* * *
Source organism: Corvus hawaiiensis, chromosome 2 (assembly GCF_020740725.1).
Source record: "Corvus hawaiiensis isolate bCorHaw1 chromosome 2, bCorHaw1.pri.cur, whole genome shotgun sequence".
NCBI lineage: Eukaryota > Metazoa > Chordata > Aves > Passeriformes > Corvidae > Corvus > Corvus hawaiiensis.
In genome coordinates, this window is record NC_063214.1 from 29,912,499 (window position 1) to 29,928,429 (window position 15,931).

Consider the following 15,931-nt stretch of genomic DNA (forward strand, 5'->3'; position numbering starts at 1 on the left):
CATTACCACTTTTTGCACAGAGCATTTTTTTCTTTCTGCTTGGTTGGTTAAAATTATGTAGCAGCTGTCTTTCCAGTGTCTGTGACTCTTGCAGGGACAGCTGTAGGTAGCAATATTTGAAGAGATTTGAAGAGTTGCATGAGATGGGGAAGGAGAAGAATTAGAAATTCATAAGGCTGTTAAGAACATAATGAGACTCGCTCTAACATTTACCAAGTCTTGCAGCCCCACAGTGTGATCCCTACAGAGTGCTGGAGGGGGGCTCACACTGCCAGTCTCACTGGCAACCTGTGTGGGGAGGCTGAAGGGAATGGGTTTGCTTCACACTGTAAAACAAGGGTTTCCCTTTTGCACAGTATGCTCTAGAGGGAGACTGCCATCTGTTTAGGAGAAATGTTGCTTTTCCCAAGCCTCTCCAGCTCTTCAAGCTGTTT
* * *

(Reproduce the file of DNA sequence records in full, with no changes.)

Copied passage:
Source organism: Corvus hawaiiensis, chromosome 2 (assembly GCF_020740725.1).
Source record: "Corvus hawaiiensis isolate bCorHaw1 chromosome 2, bCorHaw1.pri.cur, whole genome shotgun sequence".
NCBI lineage: Eukaryota > Metazoa > Chordata > Aves > Passeriformes > Corvidae > Corvus > Corvus hawaiiensis.
In genome coordinates, this window is record NC_063214.1 from 29,912,499 (window position 1) to 29,928,429 (window position 15,931).

Consider the following 15,931-nt stretch of genomic DNA (forward strand, 5'->3'; position numbering starts at 1 on the left):
CATTACCACTTTTTGCACAGAGCATTTTTTTCTTTCTGCTTGGTTGGTTAAAATTATGTAGCAGCTGTCTTTCCAGTGTCTGTGACTCTTGCAGGGACAGCTGTAGGTAGCAATATTTGAAGAGATTTGAAGAGTTGCATGAGATGGGGAAGGAGAAGAATTAGAAATTCATAAGGCTGTTAAGAACATAATGAGACTCGCTCTAACATTTACCAAGTCTTGCAGCCCCACAGTGTGATCCCTACAGAGTGCTGGAGGGGGGCTCACACTGCCAGTCTCACTGGCAACCTGTGTGGGGAGGCTGAAGGGAATGGGTTTGCTTCACACTGTAAAACAAGGGTTTCCCTTTTGCACAGTATGCTCTAGAGGGAGACTGCCATCTGTTTAGGAGAAATGTTGCTTTTCCCAAGCCTCTCCAGCTCTTCAAGCTGTTT